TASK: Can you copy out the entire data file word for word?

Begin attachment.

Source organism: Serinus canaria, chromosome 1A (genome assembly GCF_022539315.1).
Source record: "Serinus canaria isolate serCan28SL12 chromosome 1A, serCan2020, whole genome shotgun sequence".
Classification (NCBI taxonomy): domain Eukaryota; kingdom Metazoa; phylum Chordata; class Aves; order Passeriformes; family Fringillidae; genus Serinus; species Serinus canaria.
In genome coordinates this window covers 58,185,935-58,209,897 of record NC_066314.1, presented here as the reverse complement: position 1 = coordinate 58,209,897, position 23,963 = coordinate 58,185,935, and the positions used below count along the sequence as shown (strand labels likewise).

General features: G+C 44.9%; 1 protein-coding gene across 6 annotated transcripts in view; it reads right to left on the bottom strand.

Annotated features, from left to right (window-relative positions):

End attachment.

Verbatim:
Source organism: Serinus canaria, chromosome 1A (genome assembly GCF_022539315.1).
Source record: "Serinus canaria isolate serCan28SL12 chromosome 1A, serCan2020, whole genome shotgun sequence".
Classification (NCBI taxonomy): domain Eukaryota; kingdom Metazoa; phylum Chordata; class Aves; order Passeriformes; family Fringillidae; genus Serinus; species Serinus canaria.
In genome coordinates this window covers 58,185,935-58,209,897 of record NC_066314.1, presented here as the reverse complement: position 1 = coordinate 58,209,897, position 23,963 = coordinate 58,185,935, and the positions used below count along the sequence as shown (strand labels likewise).

General features: G+C 44.9%; 1 protein-coding gene across 6 annotated transcripts in view; it reads right to left on the bottom strand.

Annotated features, from left to right (window-relative positions):